OK, so this review is going to be a bit different. As you all may know, I am going to review a video game. However, I will not review the actual game aspects of the game. To be honest, the game itself is actually very good; the thing I have a problem with is the way the story was written, and because the Professor Layton-games are heavily reliant on the stories, I feel it is important to address these issues. So, I will review it as if it was a movie.
Anyway, what could be said about the Professor Layton-games? It is one of the best recent game series, and it is easy to see why; it blends intricate storytelling with brilliant puzzle solving; a feat that only a few games could hope to achieve. Personally, I was a BIT late to the party, seeing as I got into the series when the second game came about. After playing the first game, Professor Layton and the Curious Village, I was smittened; the characters were fun, the animation was a nice addition to the story progression, the art style felt like a mixture between regular anime and a Sylvain Chomet movie (which got removed from all future installments, oddly enough), the voice acting was incredible (however, I was taken by surprise when I heard Layton for the first time. Nothing wrong with it, but I did not expect him to sound like Alec Guinness; it's like the fictional equivalent to Benedict Cumberbatch), and the overall game feel was astoundingly fresh and exciting.
After this, I just had to buy the rest of the games, and it would become an annual tradition for me; every autumn I would wait in line to buy the next game. Because of this, I became acquainted with the awesome Professor Layton and the Diabolical Box, as well as the solidly conclusive Professor Layton and the Unwound Future. This trilogy will always be remembered as one of the few in which all games are of equal worth in terms of quality.
After the third game, I heard that the next three games would act as prequels to the first game. 'How exciting' I thought. I was I going to see what transpired before all this happened, and I was going to get more puzzles to solve. My expectations were met when I played the first in this trilogy: Professor Layton and the Spectre's Flute. It is one of my personal favorites; the story was fun, the new characters were fun and interesting, the setting and music were both very harmonic and peaceful, and it also delved a little deeper into Layton's mythology; it was all I could hope for in a Layton game.
However, when I got my hands on Professor Layton and the Mask of Miracles, I slowly realized that the series was losing it's edge. It was not a bad game, and the story felt like an appropriate continuation to Spectre's Flute, but this was also the point where it felt like the series tried to be bigger and more epic than ever before. The inclusion of an ancient, yet technologically advanced, civilization felt like a weird diversion from the otherwise realistic nature of the series. Also, the game started exploring Layton's backstory a bit further, and while it was a fun idea in the previous two games, it just did not interest me as much here. However, it was not a complete dealbreaker, as it all fell into place in a manner that I would deem appropriate to the nature of the game.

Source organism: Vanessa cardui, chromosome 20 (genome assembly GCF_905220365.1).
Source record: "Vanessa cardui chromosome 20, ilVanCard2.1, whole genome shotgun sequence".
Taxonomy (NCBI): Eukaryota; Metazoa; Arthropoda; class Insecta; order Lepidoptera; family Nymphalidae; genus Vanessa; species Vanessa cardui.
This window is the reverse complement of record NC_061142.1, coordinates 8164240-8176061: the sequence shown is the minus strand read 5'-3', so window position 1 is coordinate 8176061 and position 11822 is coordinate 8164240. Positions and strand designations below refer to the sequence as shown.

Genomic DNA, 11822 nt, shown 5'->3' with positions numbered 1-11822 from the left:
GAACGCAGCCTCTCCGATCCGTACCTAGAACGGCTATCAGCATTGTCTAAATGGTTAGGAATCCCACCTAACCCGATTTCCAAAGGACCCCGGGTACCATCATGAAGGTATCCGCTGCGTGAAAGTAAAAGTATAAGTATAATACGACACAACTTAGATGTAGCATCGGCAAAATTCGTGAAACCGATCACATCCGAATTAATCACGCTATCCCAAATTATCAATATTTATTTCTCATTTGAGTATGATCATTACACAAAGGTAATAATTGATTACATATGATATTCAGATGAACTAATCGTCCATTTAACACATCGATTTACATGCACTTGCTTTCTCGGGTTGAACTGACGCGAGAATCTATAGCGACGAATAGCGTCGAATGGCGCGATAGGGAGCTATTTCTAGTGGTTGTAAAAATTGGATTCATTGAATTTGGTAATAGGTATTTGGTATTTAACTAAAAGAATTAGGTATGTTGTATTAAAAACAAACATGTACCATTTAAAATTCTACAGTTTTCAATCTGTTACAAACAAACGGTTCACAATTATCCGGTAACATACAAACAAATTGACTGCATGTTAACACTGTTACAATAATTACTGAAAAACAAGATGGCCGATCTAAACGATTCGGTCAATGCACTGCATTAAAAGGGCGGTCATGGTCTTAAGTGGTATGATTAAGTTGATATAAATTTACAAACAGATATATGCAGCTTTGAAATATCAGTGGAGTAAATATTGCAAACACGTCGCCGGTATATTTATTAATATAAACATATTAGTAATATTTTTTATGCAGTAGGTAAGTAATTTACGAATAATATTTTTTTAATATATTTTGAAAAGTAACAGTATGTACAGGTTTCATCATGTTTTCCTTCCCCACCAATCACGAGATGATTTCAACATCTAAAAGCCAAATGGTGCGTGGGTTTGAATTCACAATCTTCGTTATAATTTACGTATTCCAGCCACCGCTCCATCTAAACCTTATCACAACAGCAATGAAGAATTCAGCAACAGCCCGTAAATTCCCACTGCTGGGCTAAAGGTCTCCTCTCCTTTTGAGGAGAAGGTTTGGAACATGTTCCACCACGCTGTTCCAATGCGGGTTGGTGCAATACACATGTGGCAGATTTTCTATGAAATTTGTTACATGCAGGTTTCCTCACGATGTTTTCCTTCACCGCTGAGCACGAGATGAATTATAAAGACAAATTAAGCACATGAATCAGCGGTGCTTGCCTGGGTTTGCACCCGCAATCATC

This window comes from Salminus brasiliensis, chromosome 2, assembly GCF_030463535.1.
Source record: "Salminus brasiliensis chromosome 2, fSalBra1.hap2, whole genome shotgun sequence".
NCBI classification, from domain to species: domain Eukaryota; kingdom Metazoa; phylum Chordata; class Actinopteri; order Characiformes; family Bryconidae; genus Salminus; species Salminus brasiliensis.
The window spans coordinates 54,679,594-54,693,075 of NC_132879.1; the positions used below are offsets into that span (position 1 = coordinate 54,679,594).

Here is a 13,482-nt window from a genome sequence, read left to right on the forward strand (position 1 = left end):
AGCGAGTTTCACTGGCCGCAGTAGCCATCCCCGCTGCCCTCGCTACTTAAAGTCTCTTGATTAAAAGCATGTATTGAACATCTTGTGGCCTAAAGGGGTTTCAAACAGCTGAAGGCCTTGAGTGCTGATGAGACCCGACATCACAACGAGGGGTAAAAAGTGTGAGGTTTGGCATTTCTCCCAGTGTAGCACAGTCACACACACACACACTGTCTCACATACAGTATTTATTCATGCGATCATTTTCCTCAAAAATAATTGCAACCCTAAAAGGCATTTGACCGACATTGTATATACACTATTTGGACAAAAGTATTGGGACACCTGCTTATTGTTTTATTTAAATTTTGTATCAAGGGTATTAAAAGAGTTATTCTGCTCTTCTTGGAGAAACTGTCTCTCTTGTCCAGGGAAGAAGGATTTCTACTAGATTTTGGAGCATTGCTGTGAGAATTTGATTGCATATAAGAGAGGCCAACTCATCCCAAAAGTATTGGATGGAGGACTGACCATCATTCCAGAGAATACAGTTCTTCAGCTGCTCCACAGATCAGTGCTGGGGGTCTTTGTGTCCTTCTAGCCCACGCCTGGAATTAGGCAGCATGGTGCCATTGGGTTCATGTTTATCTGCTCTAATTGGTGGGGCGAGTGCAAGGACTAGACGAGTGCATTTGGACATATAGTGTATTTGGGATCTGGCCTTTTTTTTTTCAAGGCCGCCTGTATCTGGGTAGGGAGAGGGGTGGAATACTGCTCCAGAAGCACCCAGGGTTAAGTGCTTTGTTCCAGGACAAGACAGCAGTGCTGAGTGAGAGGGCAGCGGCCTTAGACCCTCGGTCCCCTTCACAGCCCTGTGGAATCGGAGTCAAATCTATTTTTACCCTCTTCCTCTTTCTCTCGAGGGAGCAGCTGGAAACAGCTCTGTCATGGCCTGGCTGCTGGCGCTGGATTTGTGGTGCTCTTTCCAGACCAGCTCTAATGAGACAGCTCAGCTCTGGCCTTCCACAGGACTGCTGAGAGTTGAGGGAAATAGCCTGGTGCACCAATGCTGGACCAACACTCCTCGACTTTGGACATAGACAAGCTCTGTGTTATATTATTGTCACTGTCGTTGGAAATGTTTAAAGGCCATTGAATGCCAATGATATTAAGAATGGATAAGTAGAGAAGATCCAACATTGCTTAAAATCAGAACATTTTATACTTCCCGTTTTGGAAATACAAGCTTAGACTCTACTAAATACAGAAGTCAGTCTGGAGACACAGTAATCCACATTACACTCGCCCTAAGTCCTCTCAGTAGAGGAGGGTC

Then came the final game in the prequel-saga, and by extension the entire series: Professor Layton and the Azran Legacy... and while I am usually not one to point and go "jumped the shark", I feel the term is more than appropriate in this case. Again, it was not a bad GAME, but the story was just... terrible. The biggest flaw for me is that the game did not stick to one story, and instead shoved in as many half-baked scenarios as possible to act as the story progression. I am not saying anything, but I kind of suspect that this was because they either did not have any clue on what the story would be, or they had too many ideas and decided to go with every single one. Sadly, all this does is distract me from what could be weakly described as the main plot.
Also, the story felt less like a Layton-game, and more like lazy Miyazaki fanfiction. Not only does flight act as an important plot point, but it also seems to borrow heavily from Castle in the Sky. I will not say what happens in the game, but if you have seen that movie, you know EXACTLY what to expect. Also, the writers probably either watched The Usual Suspect, or they played Kingdom Hearts for the first time, because the ending just bombards you with a ton of twists and conflicting information. It just becomes a great clusterfuck, and it leaves no space for you to process any of it. When I reached that point, all I could say was "fuck you" to the people whom thought ending the prequel-arch on such a note was a good idea. It just comes out of nowhere, and I'm expected to buy it and just move on.
Finally, the big coup de grace: it jettisons every shread of plausibility, and just concludes that magic and the supernatural exists. Again, the series, as odd as the stories could become, were still rooted in reality to some extent. This game just says: "Bollocks to that", and just ends with one of the characters going Deus Ex Machina, and everything is suddenly restored. Seriously; that's how it ends! The tone just goes from somewhat plausible to not plausible in a million years, and then when they try to tie it together with Curious Village, the clash between the tones is so huge, that it just does not work. I mean, how would you react if you then played Curious Village, and the style was suddenly a lot more toned down than the previous game? It's like watching Star Wars: Episode IV right after watching Star Wars: Episode III.
So, what the fuck? Is this really it? You wrote yourself into oblivion, guys. Again, this is not a bad game, but good god was the story shit, and in a game where the story is one of the fundamentals, that is a BIG problem!
All in all, the game gets a 3/5, but the story gets like 1.5/5.